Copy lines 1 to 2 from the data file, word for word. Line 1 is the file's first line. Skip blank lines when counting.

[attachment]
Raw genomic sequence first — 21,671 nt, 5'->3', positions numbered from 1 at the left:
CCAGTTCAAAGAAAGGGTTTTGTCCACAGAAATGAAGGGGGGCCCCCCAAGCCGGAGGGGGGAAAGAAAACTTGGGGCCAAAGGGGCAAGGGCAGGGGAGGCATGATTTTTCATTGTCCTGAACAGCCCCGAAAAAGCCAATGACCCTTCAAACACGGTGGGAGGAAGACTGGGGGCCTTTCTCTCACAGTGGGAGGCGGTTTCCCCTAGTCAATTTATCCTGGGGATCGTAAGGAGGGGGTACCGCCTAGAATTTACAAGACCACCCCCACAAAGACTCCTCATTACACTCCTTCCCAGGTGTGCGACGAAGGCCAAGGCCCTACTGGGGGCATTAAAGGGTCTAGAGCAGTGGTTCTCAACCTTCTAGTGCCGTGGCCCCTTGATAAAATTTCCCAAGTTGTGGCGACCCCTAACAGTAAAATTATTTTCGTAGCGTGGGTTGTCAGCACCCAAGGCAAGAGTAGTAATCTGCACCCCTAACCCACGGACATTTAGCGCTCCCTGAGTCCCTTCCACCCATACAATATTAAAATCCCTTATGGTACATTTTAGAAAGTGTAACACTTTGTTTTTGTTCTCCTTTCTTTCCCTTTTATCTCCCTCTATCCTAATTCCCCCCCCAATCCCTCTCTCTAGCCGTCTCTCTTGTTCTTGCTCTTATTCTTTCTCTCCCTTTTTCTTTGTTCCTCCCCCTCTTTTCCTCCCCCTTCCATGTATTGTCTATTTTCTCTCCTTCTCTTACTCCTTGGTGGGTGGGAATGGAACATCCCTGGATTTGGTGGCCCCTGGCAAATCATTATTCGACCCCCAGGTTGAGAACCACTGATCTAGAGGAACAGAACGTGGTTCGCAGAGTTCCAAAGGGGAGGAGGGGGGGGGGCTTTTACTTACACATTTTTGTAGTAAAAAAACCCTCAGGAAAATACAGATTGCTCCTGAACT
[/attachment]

Raw genomic sequence first — 21,671 nt, 5'->3', positions numbered from 1 at the left:
CCAGTTCAAAGAAAGGGTTTTGTCCACAGAAATGAAGGGGGGCCCCCCAAGCCGGAGGGGGGAAAGAAAACTTGGGGCCAAAGGGGCAAGGGCAGGGGAGGCATGATTTTTCATTGTCCTGAACAGCCCCGAAAAAGCCAATGACCCTTCAAACACGGTGGGAGGAAGACTGGGGGCCTTTCTCTCACAGTGGGAGGCGGTTTCCCCTAGTCAATTTATCCTGGGGATCGTAAGGAGGGGGTACCGCCTAGAATTTACAAGACCACCCCCACAAAGACTCCTCATTACACTCCTTCCCAGGTGTGCGACGAAGGCCAAGGCCCTACTGGGGGCATTAAAGGGTCTAGAGCAGTGGTTCTCAACCTTCTAGTGCCGTGGCCCCTTGATAAAATTTCCCAAGTTGTGGCGACCCCTAACAGTAAAATTATTTTCGTAGCGTGGGTTGTCAGCACCCAAGGCAAGAGTAGTAATCTGCACCCCTAACCCACGGACATTTAGCGCTCCCTGAGTCCCTTCCACCCATACAATATTAAAATCCCTTATGGTACATTTTAGAAAGTGTAACACTTTGTTTTTGTTCTCCTTTCTTTCCCTTTTATCTCCCTCTATCCTAATTCCCCCCCCAATCCCTCTCTCTAGCCGTCTCTCTTGTTCTTGCTCTTATTCTTTCTCTCCCTTTTTCTTTGTTCCTCCCCCTCTTTTCCTCCCCCTTCCATGTATTGTCTATTTTCTCTCCTTCTCTTACTCCTTGGTGGGTGGGAATGGAACATCCCTGGATTTGGTGGCCCCTGGCAAATCATTATTCGACCCCCAGGTTGAGAACCACTGATCTAGAGGAACAGAACGTGGTTCGCAGAGTTCCAAAGGGGAGGAGGGGGGGGGGCTTTTACTTACACATTTTTGTAGTAAAAAAACCCTCAGGAAAATACAGATTGCTCCTGAACT